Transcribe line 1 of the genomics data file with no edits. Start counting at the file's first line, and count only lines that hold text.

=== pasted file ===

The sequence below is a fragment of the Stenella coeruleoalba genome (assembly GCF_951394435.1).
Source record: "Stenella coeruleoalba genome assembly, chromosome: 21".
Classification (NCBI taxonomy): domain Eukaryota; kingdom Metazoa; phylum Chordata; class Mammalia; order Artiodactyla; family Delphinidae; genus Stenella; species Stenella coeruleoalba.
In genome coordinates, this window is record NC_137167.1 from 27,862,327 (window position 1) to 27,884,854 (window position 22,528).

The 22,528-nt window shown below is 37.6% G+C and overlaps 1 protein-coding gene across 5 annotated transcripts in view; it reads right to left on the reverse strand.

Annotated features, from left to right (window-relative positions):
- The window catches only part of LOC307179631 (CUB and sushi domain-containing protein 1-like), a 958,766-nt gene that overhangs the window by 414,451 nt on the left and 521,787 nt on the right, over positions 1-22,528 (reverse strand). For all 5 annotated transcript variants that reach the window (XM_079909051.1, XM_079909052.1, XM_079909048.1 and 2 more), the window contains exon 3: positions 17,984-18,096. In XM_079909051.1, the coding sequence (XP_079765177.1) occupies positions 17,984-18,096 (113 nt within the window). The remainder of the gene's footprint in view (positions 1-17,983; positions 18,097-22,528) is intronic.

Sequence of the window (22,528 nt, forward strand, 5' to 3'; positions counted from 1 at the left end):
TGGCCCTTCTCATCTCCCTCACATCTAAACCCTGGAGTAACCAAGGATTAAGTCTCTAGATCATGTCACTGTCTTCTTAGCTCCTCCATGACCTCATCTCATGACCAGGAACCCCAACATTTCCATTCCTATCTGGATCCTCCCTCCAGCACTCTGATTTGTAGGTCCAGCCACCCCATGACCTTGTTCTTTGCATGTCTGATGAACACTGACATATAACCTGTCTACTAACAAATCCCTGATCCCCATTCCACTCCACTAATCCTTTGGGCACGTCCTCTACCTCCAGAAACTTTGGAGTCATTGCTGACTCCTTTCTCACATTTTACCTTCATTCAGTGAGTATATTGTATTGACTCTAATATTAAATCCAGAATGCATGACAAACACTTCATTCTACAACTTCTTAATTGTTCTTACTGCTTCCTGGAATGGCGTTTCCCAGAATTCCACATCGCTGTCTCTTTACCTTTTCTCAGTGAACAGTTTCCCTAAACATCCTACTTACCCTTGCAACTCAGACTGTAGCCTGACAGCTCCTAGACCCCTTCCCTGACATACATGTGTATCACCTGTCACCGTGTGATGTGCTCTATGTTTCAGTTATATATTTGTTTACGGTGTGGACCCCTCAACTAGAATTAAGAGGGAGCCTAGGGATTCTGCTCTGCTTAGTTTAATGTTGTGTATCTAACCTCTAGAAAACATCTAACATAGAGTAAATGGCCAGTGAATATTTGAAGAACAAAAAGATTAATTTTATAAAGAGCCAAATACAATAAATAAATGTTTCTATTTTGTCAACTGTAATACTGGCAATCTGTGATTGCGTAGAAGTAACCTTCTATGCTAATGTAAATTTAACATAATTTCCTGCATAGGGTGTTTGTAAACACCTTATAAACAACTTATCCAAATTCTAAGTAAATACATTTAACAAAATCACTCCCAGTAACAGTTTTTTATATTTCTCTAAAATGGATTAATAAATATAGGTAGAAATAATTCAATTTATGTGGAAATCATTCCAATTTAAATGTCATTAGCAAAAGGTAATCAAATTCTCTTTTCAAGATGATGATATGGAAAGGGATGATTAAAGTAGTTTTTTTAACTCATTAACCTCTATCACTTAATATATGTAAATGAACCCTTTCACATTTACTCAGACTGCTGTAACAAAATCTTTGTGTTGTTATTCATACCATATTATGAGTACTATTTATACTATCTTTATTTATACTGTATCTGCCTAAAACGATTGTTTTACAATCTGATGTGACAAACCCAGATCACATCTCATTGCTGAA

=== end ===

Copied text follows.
The sequence below is a fragment of the Stenella coeruleoalba genome (assembly GCF_951394435.1).